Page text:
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J Virol. Oct 2005; 79(20): 12617–12622.
PMCID: PMC1235845

L-Domain Flanking Sequences Are Important for Host Interactions and Efficient Budding of Vesicular Stomatitis Virus Recombinants

Abstract

Vesicular stomatitis virus (VSV) possesses a PPPY and a PSAP motif within the matrix (M) protein. The PPPY motif has significant L-domain activity in BHK-21 cells, whereas the PSAP motif does not. Since the core PSAP motif alone is insufficient to provide L-domain activity, we modified upstream or downstream amino acids flanking the PSAP core motif to determine their effect on L-domain activity. VSV recombinants were recovered that contained single or multiple amino acid mutations in upstream or downstream sequences flanking the PSAP core. Recombinant viruses were examined for growth kinetics, budding efficiency, and functional interactions with host proteins. We demonstrate that the composition of amino acids surrounding the L-domain core motifs are critical for efficient L-domain activity and for interactions with host proteins in the context of a VSV infection.

Many enveloped RNA viruses utilize late budding domains (L domains) present within their matrix (M) or M-like proteins for efficient budding from infected cells (for a review, see reference 4). Viral L domains are known to interact with specific host proteins, and these virus-host interactions allow for more efficient virus budding. Two of the best-characterized L-domain core motifs are PPPY and PT/SAP. The PPPY motif is known to interact with WW domain-containing ubiquitin ligases, such as Nedd4, and other members of the HECT family of E3 ubiquitin ligases (1, 8-10, 15, 16, 22, 24, 25, 27). The PT/SAP motif is known to interact directly with tsg101, a component of ESCRT-I and the MVB sorting pathway within mammalian cells (2, 6, 10, 14, 18-21, 26).

A number of viral M proteins possess multiple L-domain motifs (4), although not all motifs have been shown to function as L domains. Interestingly, the vesicular stomatitis virus (VSV) M protein possesses both a PPPY (amino acids 24 to 27) and a PSAP (amino acids 37 to 40) core motif. We and others have demonstrated that the PPPY motif is indeed a functional L domain; however, the downstream PSAP motif did not display L-domain activity similar to that of the PPPY motif in VSV-infected BHK-21 cells (3, 7, 11-13). Notably, conversion of the PSAP core sequence of VSV M to a PTAP core was also not sufficient to rescue budding of a PPPY mutant virus (11). These findings indicate that sequences other than the core motif are important for efficient L-domain activity. Although the importance of sequences flanking L-domain core motifs to virus budding has not be studied extensively, one recent study by Pornillos et al. examined the residues of human immunodeficiency virus type 1 (HIV-1) p6Gag that were critical for interactions with the UEV domain of host tsg101 (20). These authors demonstrated that the PTAP residues were crucial for interactions with tsg101 and that mutations in sequences flanking the PTAP core were found to have a more modest effect on tsg101 binding and subsequent budding of HIV-1 (6, 18).

Since the presence of only the PSAP core motif in VSV M was not sufficient to rescue the budding of a PY mutant virus, we hypothesized that amino acid sequences flanking the PSAP core motif most likely were important for overall L-domain function. In this study, VSV recombinants were recovered using reverse genetics to determine whether flanking sequences are indeed critical for L-domain function. Single or multiple amino acid changes were introduced both upstream and downstream of the PSAP motif. Our results demonstrate that the amino acids surrounding the PSAP core in VSV M are crucial for determining whether a core motif possesses L-domain activity. Indeed, by changing the flanking sequences, the PSAP core motif was converted to a functional L domain that was capable of rescuing the budding defect of a PY mutant virus and capable of binding to and packaging endogenous tsg101. These results illustrate the importance of L-domain flanking residues in host interactions and in budding of VSV.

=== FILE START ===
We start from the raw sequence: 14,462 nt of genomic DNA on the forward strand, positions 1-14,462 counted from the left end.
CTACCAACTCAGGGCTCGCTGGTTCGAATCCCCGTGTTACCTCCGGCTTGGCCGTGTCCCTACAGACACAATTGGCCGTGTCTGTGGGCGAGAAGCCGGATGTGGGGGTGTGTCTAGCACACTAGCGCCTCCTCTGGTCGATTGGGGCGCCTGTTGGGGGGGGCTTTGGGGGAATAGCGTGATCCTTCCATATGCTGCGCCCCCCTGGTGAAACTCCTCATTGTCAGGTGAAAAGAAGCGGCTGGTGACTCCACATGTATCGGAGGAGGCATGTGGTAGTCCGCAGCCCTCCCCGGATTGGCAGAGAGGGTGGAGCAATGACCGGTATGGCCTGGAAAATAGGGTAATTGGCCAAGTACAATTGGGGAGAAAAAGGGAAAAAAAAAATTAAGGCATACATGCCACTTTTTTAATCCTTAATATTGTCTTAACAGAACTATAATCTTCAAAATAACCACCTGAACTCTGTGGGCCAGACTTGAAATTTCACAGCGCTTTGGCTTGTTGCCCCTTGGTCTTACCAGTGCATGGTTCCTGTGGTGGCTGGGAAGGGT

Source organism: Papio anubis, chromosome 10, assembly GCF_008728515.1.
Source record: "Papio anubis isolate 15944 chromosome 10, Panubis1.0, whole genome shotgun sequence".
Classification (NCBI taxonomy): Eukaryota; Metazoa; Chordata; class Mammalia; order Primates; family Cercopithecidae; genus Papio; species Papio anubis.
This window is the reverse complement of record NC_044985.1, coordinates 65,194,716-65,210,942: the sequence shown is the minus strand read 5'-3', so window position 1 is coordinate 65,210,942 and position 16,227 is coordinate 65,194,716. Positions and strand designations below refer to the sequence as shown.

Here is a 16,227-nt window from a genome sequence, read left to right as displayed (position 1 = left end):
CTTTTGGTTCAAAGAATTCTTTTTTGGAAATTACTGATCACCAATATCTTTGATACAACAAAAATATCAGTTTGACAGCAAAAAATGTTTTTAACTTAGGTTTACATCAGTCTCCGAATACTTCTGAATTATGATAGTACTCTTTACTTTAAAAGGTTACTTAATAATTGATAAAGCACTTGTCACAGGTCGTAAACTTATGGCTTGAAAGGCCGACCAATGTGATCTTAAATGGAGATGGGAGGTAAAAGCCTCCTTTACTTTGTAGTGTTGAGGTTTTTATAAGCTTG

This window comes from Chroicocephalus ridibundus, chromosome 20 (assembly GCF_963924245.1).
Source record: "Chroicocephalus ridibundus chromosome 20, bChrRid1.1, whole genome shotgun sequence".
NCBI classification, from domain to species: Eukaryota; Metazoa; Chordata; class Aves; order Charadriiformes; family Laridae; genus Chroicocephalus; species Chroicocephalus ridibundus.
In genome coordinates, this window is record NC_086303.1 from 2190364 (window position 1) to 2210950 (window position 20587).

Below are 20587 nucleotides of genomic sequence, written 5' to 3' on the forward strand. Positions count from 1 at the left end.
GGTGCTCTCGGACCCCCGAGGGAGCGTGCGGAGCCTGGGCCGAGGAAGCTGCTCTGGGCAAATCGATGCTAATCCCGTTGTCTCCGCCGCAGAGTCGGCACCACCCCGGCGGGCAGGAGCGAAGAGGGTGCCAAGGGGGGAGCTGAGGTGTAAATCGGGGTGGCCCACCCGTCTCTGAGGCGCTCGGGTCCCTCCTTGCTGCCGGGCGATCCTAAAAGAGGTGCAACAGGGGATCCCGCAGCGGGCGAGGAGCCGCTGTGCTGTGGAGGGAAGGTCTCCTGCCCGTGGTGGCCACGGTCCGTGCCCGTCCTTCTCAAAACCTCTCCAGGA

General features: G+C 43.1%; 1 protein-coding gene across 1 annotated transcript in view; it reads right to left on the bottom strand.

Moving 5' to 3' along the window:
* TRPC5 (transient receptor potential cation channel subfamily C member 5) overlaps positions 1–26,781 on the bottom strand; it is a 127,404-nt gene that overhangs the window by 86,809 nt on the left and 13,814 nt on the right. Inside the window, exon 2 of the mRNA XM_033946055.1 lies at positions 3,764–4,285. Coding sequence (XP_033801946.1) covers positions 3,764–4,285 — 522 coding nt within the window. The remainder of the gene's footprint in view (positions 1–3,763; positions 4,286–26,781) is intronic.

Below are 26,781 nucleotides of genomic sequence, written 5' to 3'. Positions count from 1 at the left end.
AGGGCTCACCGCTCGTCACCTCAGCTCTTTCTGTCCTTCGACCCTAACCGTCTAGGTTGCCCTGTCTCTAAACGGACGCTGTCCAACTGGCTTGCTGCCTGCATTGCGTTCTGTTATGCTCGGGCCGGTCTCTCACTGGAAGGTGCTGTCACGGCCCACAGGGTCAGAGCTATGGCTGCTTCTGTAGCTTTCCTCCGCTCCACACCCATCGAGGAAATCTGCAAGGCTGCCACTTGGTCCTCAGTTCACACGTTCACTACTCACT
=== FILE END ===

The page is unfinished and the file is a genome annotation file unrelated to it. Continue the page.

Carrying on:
MATERIALS AND METHODS

Cells, viruses, and antibodies. BHK-21 and 293T cells were maintained in Dulbecco's minimum essential medium (DMEM; Life Technologies, Rockville, Md.) supplemented with 10% fetal bovine serum (Life Technologies) and penicillin-streptomycin (Life Technologies) at 37°C. All VSV recombinants and a recombinant vaccinia virus (VvT7) were propagated in BHK-21 cells. All virus stocks were titrated by standard plaque assay on BHK-21 cells, and all viruses contain arginine at position 51 of the M protein. Monoclonal antibody (MAb) 23H12, specific for the M protein of VSV, was kindly provided by D. S. Lyles (Wake Forest University School of Medicine, Winston-Salem, N.C.). Anti-tsg101 MAb 4A10 (Gene Tex) was used according to protocols of the suppliers.

Construction and recovery of VSV recombinants.

Plasmid pVSV-FL, encoding full-length VSV cDNA (Indiana serotype), was kindly provided by J. K. Rose (Yale University School of Medicine, New Haven, Conn.). Construction of chimeric M6PY>A4 and PY>A4 genes were described previously (11), and mutations were introduced into these genes using a standard PCR technique to yield M6, PY>A4-E34R, -I41P, -MEYA>SRLE, -IDK>PEE, M6PY>A4-S33A, -S33M, -R34A, -R34E, and -SR>ME genes. These genes were inserted back into pVSV-FL to generate the full-length cDNA clones used to recover infectious virus.

Virion protein profiles.

BHK-21 cells in six-well plates were infected with VSV recombinants at a multiplicity of infection (MOI) of 10. After a 1-h incubation at 37°C, inocula were removed and cells were washed with phosphate-buffered saline three times and then incubated in serum-free DMEM at 37°C for 8 h. Culture medium was harvested and clarified at 3,000 rpm for 10 min. Virions were then centrifuged at 36,000 rpm for 2.5 h through a 20% sucrose cushion. The pellet was suspended in sodium dodecyl sulfate (SDS)-polyacrylamide gel electrophoresis (PAGE) sample buffer (125 mM Tris-HCl [pH 6.8], 4.6% SDS, 10% 2-mercaptoethanol, 0.005% bromophenol blue, 20% glycerol) and analyzed by SDS-PAGE (8%), followed by staining with GelCode Blue Stain Reagent (Pierce). Cell lysates were also prepared and analyzed by Western blotting using anti-M MAb.